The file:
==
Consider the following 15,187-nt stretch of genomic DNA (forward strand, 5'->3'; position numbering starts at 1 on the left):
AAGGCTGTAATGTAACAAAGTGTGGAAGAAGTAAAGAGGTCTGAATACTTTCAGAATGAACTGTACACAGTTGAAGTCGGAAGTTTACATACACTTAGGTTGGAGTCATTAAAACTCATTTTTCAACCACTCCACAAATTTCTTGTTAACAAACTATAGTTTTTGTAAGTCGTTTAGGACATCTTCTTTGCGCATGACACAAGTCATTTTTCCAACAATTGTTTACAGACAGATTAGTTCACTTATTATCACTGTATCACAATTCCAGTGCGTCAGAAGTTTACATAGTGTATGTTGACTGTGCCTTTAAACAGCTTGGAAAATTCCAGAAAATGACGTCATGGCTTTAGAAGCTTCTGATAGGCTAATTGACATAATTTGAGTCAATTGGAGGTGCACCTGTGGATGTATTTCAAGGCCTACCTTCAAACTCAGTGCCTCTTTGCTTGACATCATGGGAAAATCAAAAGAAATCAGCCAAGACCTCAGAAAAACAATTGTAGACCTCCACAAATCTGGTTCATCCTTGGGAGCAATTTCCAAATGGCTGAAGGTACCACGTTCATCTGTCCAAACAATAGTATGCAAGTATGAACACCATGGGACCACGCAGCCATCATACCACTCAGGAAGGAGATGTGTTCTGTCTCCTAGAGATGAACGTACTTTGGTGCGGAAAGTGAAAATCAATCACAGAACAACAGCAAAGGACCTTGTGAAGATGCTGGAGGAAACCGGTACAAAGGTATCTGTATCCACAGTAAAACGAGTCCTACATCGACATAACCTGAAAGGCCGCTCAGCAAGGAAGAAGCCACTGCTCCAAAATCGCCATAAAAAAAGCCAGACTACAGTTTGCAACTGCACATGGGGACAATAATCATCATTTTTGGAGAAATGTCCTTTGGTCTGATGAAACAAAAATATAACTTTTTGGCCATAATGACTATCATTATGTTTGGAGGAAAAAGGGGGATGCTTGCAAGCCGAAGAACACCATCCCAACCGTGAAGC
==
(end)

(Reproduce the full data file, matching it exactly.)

Consider the following 15,187-nt stretch of genomic DNA (forward strand, 5'->3'; position numbering starts at 1 on the left):
AAGGCTGTAATGTAACAAAGTGTGGAAGAAGTAAAGAGGTCTGAATACTTTCAGAATGAACTGTACACAGTTGAAGTCGGAAGTTTACATACACTTAGGTTGGAGTCATTAAAACTCATTTTTCAACCACTCCACAAATTTCTTGTTAACAAACTATAGTTTTTGTAAGTCGTTTAGGACATCTTCTTTGCGCATGACACAAGTCATTTTTCCAACAATTGTTTACAGACAGATTAGTTCACTTATTATCACTGTATCACAATTCCAGTGCGTCAGAAGTTTACATAGTGTATGTTGACTGTGCCTTTAAACAGCTTGGAAAATTCCAGAAAATGACGTCATGGCTTTAGAAGCTTCTGATAGGCTAATTGACATAATTTGAGTCAATTGGAGGTGCACCTGTGGATGTATTTCAAGGCCTACCTTCAAACTCAGTGCCTCTTTGCTTGACATCATGGGAAAATCAAAAGAAATCAGCCAAGACCTCAGAAAAACAATTGTAGACCTCCACAAATCTGGTTCATCCTTGGGAGCAATTTCCAAATGGCTGAAGGTACCACGTTCATCTGTCCAAACAATAGTATGCAAGTATGAACACCATGGGACCACGCAGCCATCATACCACTCAGGAAGGAGATGTGTTCTGTCTCCTAGAGATGAACGTACTTTGGTGCGGAAAGTGAAAATCAATCACAGAACAACAGCAAAGGACCTTGTGAAGATGCTGGAGGAAACCGGTACAAAGGTATCTGTATCCACAGTAAAACGAGTCCTACATCGACATAACCTGAAAGGCCGCTCAGCAAGGAAGAAGCCACTGCTCCAAAATCGCCATAAAAAAAGCCAGACTACAGTTTGCAACTGCACATGGGGACAATAATCATCATTTTTGGAGAAATGTCCTTTGGTCTGATGAAACAAAAATATAACTTTTTGGCCATAATGACTATCATTATGTTTGGAGGAAAAAGGGGGATGCTTGCAAGCCGAAGAACACCATCCCAACCGTGAAGC